The analysis of safety-critical and business-critical software and systems is the core topic of the ERCIM Working Group on Formal Methods for Industrial Critical Systems (FMICS). Accurate mathematical analysis of industrial systems is greatly supported and simplified with the help of computers. In spite of the use of advanced technology, extensive and error-prone software adaptations are required for the development of new programs and processes, and even the implementation of small changes and adaptations. This mandates extensive validation and testing which must be delegated to programming experts: a costly detour in terms of precious time and absorbed capacity, and a threat to the fast responses demanded by market competitiveness.

FMICS promotes the development and the fast industrial adoption of precise and efficient automated analysis methods. These can help businesses govern their software, harness their risks, and in this way improve their software products. But once the analysis algorithms and tools are there, how can they best be used, customized or combined? Efficient, targeted analyses nearly always require complex combinations of heterogeneous algorithms and transformations, and without a community that shares its knowledge and tools as services; without a repository that knows where such algorithms are available and what capabilities they offer; without a platform that supports the simple, intuitive composition of problem-specific analyses that are immediately executable; the potential user is lost.

The FMICS-jETI framework developed at the Chair of Service and Software Engineering in Potsdam and the Chair of Programming Systems in Dortmund consistently addresses users' individual needs within a service-oriented paradigm. With FMICS-jETI, end-users become active 'prosumers': they are empowered to collect in a flexible way the complex algorithms and analyses they need, to publish them as providers to the community or to the Web, and as users to reassemble them at any time, as they need and without any programming.

Enabling technology relies on the service-oriented modelling framework jABC. With the aid of jABC, not only engineers, but also biologists, statisticians and other non-IT personnel can immediately use existing analysis processes in a push-button fashion, and can even easily and graphically define and modify them on their own.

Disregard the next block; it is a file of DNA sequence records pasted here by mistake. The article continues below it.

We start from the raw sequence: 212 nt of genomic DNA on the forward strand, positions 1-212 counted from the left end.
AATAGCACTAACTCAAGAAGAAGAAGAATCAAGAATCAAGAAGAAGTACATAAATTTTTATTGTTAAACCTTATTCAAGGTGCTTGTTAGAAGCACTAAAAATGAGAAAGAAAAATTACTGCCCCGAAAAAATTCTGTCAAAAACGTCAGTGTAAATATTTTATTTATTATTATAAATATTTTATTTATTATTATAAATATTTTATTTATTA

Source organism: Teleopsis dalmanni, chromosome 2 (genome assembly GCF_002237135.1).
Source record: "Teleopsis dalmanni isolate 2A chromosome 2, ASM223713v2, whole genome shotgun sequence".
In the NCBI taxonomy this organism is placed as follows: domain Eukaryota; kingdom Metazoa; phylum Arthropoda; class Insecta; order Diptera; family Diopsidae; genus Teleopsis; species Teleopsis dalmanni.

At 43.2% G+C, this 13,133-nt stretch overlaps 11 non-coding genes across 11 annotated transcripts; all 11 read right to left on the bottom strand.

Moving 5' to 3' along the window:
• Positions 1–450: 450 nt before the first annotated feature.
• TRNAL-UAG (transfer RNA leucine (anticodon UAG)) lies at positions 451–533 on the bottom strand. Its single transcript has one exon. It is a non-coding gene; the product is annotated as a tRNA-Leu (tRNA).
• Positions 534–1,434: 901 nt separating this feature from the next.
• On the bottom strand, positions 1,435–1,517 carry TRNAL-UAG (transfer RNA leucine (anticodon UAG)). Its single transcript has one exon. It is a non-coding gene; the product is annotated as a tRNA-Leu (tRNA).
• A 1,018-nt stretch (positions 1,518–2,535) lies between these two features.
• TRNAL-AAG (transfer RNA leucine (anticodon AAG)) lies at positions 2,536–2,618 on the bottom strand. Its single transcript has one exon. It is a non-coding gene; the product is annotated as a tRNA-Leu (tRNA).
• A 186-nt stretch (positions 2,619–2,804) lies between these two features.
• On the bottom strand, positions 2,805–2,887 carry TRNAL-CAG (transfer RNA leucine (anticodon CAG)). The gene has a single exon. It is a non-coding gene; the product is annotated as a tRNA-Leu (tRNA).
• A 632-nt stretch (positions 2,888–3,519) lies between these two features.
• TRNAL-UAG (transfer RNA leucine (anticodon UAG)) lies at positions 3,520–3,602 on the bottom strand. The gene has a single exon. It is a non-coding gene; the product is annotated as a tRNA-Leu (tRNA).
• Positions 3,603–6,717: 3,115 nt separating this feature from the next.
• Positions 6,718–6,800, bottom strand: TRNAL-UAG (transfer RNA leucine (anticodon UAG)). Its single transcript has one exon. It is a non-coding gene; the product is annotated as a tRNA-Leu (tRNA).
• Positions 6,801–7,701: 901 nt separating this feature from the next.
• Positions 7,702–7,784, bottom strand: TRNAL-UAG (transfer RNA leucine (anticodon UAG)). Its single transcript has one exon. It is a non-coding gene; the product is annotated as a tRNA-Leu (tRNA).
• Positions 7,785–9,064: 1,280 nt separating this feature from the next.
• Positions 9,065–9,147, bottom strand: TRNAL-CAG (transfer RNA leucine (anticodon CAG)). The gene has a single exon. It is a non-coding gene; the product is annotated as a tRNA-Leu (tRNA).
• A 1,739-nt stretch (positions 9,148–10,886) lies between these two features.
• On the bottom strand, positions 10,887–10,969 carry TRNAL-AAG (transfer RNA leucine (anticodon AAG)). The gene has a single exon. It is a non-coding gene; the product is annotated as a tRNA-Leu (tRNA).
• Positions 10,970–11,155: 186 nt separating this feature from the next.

What works locally at the workplace (analysis components, databases etc) can also be remotely accessed anywhere and at any time using the jETI technology, so that the playground essentially spans the Web!

Proof that the methodology and platforms are robust for much wider interdisciplinary adoption is given by Bio-jETI, FMICS-jETI’s sister platform that targets bioinformatics processes in the context of the Center of Applied Proteomics (ZAP). Bio-jETI's goal and emphasis are characterized by the following corresponding project summary.

In the future, research will become more efficient and economical through the use of process-based technology for quantitative protein analysis. Pharmaceutical businesses will for example be able to carry out the analysis of proteomes faster and more on target than is currently possible.

FMICS-jETI Project leader Tiziana Margaria (left) presents Bio-jETI for biostatistical analyses to Ulrich Junghanns, Minister of Economy of Brandenburg, Germany at the CeBIT fair.
FMICS-jETI Project leader Tiziana Margaria (left) presents Bio-jETI for biostatistical analyses to Ulrich Junghanns, Minister of Economy of Brandenburg, Germany at the CeBIT fair.

The ZAP bundles the interdisciplinary skills needed to develop such technology in the areas of proteomics, bioinformatics, biostatistics, glycoanalysis and protein-biochips. The Chair of Programming Systems at the Universität Dortmund (Prof. Bernhard Steffen, also an FMICS affiliate) is a scientific partner in ZAP’s bioinformatics project. "Statistical evaluations of biological experiments are simplified with the help of computers. However, even minor changes in the software still require programming experts. Up to now, too much effort and time is spent for software adaptation", says Bernhard Steffen.

With the Bio-jETI framework developed at the Chair of Programming Systems in Dortmund, biologists can flexibly collect the complex processes they require, and reassemble them at any time and without any programming. Additionally, researchers are able to share their data and analysis processes worldwide with other research groups or industrial partners.

The benefits and suitability of Bio-jETI for biostatistical analyses were demonstrated at CeBIT 2007 and BIOTECHNICA 2007 in Hannover, Germany.


Please contact:
Tiziana Margaria-Steffen,
University Potsdam, Germany
Tel: +49 331 9773040

Bernhard Steffen
Technical University Dortmund,
Tel: +49 231 755 5801

Next issue: January 2018
Special theme:
Quantum Computing
Call for the next issue
Get the latest issue to your desktop
RSS Feed